One of the five new states we visited on our Southwest road trip was Oklahoma. I’ll be the first to admit that we didn’t try real hard to find places to stop, but it was getting close to the end of the trip, it had been a long day, and we ended up losing a couple of hours due to their silly “exact change” toll road system (long story!). Otherwise we might have spent a little more time in the Tulsa area, as what we saw from the freeway made it look pretty nice.
We did manage to drive through Yukon, famous for being the birthplace of Garth Brooks. And we spent a little time in Catoosa, primarily to see the Blue Whale, a kitchsy Route 66 icon. And we grabbed shots of a few other places just to prove we were in the state. All in all we only ended up with 53 photos from Oklahoma, and that includes a few of Kathy’s “out the window” pictures. Not exactly our best effort, but it got the job done. We hope to make more trips out west to see more parks and visit our friends out there, so we’ll likely have more opportunity to visit the state. In the mean time, we’ve placed a check mark next to Oklahoma! 🙂
When we first started planning our visit to the Southwest, I was attracted to the idea of visiting all or part of Route 66, that legendary highway from Chicago to LA that marked the beginning of the car craze and gave rise to the whole road trip mystique that persists in the US to this day. A lot of photographers have documented portions of this iconic road over the years, and I wanted a chance to see and photograph parts of it myself.
In doing our research, it seemed that a lot of the guidebooks are directed at people who want to travel every last remaining inch of the road. There are lots of people who do that, and we ran into some of them, with their Official Route 66 T-shirts, hats, bumper stickers and guidebooks. There were a few caravans of classic cars, motorcycles and other assorted vehicles. But there seemed to be plenty of people like us, just attracted to the few remaining places that contain the nostalgia of the old “Mother Road” and wanting to see what it was all about.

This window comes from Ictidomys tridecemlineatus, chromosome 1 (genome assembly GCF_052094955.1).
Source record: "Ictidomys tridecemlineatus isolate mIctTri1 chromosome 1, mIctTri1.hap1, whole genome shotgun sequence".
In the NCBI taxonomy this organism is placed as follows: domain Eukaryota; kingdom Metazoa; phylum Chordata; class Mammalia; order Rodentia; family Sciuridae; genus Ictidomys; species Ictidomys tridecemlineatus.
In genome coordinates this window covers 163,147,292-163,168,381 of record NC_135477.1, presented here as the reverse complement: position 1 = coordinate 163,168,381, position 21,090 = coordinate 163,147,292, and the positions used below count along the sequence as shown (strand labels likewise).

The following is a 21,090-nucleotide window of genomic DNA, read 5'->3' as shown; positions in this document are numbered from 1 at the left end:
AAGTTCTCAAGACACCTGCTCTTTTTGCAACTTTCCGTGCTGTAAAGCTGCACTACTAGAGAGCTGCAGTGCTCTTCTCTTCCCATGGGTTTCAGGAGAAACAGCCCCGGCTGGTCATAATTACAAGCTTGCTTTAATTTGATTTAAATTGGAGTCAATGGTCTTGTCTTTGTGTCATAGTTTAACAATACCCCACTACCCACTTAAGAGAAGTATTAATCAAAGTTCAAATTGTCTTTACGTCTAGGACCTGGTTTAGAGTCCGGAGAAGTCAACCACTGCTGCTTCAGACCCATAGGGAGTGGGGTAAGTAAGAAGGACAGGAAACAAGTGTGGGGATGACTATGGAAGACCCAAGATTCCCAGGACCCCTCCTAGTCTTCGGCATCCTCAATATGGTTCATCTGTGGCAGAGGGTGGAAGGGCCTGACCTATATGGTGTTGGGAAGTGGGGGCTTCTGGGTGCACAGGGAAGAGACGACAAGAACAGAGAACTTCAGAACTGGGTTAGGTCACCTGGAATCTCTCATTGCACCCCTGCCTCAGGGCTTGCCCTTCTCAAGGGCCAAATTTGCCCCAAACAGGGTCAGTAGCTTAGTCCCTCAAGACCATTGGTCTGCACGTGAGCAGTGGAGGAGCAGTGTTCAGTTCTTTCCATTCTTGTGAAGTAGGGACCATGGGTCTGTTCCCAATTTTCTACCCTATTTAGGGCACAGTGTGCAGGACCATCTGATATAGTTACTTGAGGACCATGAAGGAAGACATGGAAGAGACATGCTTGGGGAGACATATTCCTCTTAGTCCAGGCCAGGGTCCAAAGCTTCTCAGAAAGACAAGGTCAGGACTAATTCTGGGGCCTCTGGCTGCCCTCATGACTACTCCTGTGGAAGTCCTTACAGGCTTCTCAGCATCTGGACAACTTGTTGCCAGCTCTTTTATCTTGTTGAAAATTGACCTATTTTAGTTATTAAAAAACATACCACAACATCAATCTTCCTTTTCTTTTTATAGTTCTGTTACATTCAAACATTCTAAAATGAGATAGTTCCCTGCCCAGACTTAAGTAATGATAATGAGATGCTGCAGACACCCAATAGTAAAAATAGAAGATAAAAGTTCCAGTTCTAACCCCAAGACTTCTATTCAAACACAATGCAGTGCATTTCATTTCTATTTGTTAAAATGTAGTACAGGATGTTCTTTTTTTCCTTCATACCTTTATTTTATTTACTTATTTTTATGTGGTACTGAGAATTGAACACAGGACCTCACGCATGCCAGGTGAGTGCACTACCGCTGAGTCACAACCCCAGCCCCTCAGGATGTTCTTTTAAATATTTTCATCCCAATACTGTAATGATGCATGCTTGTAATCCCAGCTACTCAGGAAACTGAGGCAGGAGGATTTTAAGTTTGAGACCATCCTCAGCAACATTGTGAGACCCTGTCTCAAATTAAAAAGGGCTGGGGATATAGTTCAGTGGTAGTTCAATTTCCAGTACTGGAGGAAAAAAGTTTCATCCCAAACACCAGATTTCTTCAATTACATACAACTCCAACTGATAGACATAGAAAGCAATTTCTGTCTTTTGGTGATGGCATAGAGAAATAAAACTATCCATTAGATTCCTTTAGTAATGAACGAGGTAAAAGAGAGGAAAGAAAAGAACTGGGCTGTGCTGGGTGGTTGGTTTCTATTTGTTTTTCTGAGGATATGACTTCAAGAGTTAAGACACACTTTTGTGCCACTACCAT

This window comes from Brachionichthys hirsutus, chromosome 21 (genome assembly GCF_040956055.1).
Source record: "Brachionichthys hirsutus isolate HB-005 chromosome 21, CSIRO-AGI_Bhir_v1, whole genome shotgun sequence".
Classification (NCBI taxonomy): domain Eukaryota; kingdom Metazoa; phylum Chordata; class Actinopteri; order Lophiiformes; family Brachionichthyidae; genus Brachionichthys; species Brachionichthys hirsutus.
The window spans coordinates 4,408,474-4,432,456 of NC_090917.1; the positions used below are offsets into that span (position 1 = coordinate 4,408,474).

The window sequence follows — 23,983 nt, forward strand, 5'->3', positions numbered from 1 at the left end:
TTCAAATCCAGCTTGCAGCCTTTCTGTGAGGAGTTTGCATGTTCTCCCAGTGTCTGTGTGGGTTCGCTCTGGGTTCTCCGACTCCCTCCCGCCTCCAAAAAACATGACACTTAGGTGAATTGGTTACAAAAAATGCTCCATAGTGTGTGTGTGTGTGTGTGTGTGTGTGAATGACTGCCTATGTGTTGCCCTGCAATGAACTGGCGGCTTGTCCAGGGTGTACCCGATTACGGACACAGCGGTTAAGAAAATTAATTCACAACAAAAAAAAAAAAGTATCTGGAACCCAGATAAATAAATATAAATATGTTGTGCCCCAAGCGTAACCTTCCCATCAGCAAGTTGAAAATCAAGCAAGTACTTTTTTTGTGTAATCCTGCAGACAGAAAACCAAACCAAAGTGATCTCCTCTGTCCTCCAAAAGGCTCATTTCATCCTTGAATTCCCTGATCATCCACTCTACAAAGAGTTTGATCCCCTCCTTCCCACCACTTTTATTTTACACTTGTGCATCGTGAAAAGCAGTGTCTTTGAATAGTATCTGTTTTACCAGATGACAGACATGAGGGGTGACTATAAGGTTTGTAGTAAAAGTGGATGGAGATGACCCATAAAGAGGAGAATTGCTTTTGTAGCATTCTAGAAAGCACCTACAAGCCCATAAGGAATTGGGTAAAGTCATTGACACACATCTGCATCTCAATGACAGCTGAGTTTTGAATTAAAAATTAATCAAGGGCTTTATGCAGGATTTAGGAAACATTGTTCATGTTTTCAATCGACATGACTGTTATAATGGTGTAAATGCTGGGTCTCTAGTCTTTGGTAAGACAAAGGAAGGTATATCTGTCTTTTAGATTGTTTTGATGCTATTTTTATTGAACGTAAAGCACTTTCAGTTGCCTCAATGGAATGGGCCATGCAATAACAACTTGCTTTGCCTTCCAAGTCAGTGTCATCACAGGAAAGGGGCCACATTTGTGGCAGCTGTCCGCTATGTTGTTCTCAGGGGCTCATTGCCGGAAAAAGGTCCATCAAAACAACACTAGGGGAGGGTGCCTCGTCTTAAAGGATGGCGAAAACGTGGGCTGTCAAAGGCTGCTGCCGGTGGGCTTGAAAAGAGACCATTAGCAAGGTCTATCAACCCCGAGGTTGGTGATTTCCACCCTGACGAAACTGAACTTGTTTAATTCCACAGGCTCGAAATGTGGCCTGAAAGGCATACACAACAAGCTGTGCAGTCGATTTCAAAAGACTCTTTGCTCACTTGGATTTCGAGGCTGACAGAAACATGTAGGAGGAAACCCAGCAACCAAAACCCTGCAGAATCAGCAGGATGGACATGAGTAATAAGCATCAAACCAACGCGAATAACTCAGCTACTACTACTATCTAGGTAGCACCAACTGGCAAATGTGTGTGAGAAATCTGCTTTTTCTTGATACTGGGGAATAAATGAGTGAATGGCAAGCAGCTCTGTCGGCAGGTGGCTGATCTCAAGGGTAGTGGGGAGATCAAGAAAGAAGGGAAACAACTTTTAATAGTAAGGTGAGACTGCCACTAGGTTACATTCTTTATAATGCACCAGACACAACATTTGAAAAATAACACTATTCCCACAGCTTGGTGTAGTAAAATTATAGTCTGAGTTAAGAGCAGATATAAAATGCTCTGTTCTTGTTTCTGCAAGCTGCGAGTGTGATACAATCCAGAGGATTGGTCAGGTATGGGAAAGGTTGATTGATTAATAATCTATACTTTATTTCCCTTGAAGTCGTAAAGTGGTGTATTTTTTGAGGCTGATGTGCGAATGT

It wasn’t our intention to travel the whole route, or even all of the relatively small stretch we visited (we started in Oatman, AZ and kinda followed it as far as Yukon, Oklahoma. After inadvertently finding ourselves on a 25+ mile long stretch of dirt road that “used to be” Route 66 at the New Mexico-Texas border I was glad weren’t expecting to cover the whole thing. For the most part, the portions of the original route that remain are well marked with “Historic Route 66” signage. But some parts are lost to time and conditions, and hardly suitable for travel by the people who live there, much less by tourists seeking to reconnect with history.
Sorry to say, but Momma’s showing some wear and tear these days, in my eyes. I’m not sure what I expected with Route 66, but I came away from it a bit disappointed. Maybe I was just 50 years too late, but it felt a lot like just another string of towns abandoned by time and the diversion of car traffic by freeways and bypasses. Yes, there are pockets of apparent prosperity, mostly in towns that have other means of economic support but also in places like Tucumcari, NM where a handful of wonderful businesses hang on due to their owners’ efforts and longstanding reputation. But mostly, we drove for miles and miles to get to a place or a thing, looked at it and said (or thought) ‘huh.” The glory of Route 66 lives on in memories or the imagination, I guess.